“My soldiers have fought for decades, so you can read all your books and never have to lift a sword.” Realizing he should have been holding a sword as he said that, Nallog picked his off the floor and pointed the broken tip at his son.

The Prince slowly advanced.  “What books will be left if your soldiers burn them all?”

Dropping his sword and grabbing another bottle, Nallog answered, “You can always write more.”

“But we need the books that exist now in order to continue.”

“Continue?” Nallog stood and shouted, “My grandfather, father, and I have conquered the world!  What else is there to continue to?”

In reply, the Prince raised his eyes to the stars just beginning to show in the twilight.

***

This story began with the image of a guy walking through a castle with a severed head.  I wrote it out figuring it could be the intro to something else.  I ended up thinking of that something else, but it turned into this huge project of twenty some novels, which I’ll never get around to writing.  But I did have a short little story I posted on a site that’s more or less defunct.  So I decided to repost it here.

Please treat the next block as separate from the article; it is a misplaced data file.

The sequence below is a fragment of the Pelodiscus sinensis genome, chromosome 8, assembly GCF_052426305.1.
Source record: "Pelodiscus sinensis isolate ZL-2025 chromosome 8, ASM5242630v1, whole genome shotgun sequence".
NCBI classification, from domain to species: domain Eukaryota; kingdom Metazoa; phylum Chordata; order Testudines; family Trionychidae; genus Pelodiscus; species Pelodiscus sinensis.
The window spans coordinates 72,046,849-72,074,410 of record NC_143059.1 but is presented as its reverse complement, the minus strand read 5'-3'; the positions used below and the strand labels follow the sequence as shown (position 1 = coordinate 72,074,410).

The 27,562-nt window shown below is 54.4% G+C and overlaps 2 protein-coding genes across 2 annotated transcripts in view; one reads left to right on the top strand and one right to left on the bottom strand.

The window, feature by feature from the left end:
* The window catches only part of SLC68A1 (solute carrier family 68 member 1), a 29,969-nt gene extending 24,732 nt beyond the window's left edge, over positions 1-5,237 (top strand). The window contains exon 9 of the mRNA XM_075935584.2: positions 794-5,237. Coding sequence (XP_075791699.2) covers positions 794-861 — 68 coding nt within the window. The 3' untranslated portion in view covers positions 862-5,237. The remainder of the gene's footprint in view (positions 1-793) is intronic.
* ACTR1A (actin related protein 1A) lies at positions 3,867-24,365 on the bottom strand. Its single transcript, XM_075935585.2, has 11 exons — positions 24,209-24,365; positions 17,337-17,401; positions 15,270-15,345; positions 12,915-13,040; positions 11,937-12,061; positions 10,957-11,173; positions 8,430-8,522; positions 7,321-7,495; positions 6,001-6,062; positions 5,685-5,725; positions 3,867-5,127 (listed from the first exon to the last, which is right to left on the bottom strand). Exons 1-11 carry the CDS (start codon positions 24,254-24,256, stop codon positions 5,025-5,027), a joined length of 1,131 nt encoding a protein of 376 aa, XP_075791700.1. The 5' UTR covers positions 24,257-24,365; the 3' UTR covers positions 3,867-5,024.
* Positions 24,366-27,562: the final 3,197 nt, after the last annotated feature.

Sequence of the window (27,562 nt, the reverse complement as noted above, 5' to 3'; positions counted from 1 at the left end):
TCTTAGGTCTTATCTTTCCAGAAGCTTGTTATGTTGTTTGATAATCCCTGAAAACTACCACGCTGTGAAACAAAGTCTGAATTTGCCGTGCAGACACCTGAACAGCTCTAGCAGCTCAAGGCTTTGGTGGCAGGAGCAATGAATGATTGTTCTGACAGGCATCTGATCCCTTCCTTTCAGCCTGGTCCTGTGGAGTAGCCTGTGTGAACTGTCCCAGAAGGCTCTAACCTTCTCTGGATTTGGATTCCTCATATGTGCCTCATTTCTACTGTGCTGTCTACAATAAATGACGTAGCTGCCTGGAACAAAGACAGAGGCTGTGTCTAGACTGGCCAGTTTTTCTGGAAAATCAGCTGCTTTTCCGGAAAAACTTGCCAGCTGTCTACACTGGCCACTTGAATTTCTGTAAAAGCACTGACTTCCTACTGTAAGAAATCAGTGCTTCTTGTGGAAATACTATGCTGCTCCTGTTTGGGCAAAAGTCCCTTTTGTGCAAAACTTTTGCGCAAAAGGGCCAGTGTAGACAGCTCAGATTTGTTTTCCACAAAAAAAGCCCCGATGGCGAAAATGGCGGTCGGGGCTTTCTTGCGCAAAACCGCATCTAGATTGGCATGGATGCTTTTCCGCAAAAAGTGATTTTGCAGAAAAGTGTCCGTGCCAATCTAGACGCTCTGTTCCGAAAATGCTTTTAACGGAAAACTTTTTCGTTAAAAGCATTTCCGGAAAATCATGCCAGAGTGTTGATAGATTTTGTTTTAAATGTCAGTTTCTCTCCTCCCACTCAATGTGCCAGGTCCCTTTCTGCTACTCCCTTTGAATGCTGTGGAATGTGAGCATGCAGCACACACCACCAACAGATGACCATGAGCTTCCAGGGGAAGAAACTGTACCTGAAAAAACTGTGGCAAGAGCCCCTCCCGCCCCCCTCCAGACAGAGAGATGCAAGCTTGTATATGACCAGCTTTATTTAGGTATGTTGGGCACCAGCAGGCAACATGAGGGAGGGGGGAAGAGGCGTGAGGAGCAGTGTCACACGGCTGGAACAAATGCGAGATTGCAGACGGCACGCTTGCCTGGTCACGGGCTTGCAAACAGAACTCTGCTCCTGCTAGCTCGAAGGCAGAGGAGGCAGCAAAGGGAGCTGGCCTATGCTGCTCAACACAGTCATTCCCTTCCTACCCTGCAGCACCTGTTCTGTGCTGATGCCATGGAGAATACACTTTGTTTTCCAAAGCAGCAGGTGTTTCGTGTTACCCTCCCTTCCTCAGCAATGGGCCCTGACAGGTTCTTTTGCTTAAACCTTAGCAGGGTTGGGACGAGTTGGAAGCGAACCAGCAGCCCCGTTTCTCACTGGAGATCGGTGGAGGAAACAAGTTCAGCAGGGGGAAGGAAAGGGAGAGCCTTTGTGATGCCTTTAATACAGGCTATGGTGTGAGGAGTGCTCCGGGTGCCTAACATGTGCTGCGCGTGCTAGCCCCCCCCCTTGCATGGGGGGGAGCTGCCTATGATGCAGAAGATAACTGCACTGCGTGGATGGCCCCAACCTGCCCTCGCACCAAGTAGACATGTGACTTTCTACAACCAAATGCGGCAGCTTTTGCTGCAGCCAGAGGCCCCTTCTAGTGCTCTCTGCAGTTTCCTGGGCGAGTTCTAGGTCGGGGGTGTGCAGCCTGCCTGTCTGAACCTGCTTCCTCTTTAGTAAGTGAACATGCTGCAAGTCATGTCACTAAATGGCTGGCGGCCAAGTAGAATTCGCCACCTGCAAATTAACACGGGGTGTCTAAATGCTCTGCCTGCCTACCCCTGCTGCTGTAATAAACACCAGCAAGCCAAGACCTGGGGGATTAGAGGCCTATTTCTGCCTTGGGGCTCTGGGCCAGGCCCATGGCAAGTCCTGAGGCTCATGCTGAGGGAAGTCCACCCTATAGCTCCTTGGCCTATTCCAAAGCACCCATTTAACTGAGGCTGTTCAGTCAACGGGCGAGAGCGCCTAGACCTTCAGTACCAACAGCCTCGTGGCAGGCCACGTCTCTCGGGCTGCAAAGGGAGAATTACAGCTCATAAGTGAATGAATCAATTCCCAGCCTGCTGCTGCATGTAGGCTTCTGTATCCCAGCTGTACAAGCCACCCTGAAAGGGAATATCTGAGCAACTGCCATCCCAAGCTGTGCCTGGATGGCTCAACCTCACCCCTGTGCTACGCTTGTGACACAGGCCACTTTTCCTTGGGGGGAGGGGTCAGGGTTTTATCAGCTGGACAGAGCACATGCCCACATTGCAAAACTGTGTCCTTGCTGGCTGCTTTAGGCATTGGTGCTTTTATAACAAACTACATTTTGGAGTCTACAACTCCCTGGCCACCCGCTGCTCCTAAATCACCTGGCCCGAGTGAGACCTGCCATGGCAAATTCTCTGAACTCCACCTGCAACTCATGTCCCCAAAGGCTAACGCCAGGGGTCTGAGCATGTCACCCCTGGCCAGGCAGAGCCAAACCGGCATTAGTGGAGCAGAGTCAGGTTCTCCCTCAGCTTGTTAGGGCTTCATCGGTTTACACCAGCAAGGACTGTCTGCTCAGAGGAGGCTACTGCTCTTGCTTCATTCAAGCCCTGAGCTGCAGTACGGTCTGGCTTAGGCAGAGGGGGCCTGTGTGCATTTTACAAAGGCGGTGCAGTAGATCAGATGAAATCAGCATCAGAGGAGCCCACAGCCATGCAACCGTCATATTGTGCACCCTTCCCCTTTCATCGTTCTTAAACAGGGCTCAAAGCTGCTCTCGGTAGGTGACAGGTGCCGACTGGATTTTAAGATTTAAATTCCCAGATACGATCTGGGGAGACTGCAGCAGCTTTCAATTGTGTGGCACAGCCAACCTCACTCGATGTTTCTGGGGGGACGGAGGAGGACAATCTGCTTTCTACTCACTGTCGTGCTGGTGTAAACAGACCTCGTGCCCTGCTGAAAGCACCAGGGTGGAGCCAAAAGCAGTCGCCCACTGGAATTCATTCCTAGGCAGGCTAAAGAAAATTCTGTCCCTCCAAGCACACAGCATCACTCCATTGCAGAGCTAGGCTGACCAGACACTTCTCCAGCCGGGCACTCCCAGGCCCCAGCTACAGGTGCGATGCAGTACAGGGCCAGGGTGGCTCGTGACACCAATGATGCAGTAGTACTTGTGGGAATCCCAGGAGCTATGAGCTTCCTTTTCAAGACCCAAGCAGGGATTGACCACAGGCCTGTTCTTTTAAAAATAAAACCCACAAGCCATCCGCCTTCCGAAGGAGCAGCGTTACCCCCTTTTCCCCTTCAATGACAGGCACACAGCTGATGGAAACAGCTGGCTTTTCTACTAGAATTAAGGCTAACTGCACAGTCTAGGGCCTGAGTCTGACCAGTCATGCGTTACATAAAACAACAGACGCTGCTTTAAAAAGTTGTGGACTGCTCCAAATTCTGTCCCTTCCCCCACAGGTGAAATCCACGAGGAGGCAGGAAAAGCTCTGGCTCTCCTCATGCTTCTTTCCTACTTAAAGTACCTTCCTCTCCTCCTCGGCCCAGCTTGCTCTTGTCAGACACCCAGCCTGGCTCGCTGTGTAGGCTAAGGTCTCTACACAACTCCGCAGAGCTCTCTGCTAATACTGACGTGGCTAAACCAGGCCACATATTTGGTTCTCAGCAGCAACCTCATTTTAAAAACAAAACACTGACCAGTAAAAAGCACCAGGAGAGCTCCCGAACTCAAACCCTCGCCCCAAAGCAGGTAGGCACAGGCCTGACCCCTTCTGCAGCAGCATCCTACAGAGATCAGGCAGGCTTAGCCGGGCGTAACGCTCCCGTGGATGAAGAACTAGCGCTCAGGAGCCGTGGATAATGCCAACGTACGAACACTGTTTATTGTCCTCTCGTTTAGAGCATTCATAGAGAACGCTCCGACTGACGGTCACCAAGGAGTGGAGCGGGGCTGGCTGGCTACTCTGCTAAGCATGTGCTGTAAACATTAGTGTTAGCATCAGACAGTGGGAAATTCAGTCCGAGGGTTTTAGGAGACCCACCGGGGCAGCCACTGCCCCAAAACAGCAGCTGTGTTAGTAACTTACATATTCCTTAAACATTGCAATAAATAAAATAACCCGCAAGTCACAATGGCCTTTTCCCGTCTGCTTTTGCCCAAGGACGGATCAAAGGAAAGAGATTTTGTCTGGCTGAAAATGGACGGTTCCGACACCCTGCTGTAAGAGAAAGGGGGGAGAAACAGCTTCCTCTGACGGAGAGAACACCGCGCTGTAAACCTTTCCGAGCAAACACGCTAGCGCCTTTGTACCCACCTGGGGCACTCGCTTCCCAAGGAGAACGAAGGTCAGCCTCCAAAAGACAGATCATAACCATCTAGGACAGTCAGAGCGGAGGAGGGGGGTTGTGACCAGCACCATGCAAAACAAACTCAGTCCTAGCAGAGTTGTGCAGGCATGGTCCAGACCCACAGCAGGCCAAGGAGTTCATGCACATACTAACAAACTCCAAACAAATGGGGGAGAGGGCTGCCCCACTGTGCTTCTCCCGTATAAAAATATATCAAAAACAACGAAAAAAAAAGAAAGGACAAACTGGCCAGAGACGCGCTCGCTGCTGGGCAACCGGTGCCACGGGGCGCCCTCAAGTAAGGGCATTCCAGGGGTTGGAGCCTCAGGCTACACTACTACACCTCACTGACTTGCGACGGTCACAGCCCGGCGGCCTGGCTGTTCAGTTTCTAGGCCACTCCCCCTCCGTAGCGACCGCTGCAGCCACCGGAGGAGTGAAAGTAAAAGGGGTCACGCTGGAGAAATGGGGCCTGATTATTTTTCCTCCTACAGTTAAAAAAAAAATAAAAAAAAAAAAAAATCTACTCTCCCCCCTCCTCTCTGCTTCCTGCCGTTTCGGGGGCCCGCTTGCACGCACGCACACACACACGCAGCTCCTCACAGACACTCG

Tuesday, November 16, 2021

Random Writing Tips – Love is weird

 

I’m in the process of revising a story about a guy whose fiancĂ©e dies.  The story covers from when he learns of her death to the funeral.  The writing group I’m in critiqued the first draft, and one of them commented that they wanted to know more about the relationship.  And I had realized that was something I had glossed over.  I think I just had one scene of him remembering how they met.  So I started looking at spots where I could add in additional details, and I realized that writing about love is weird.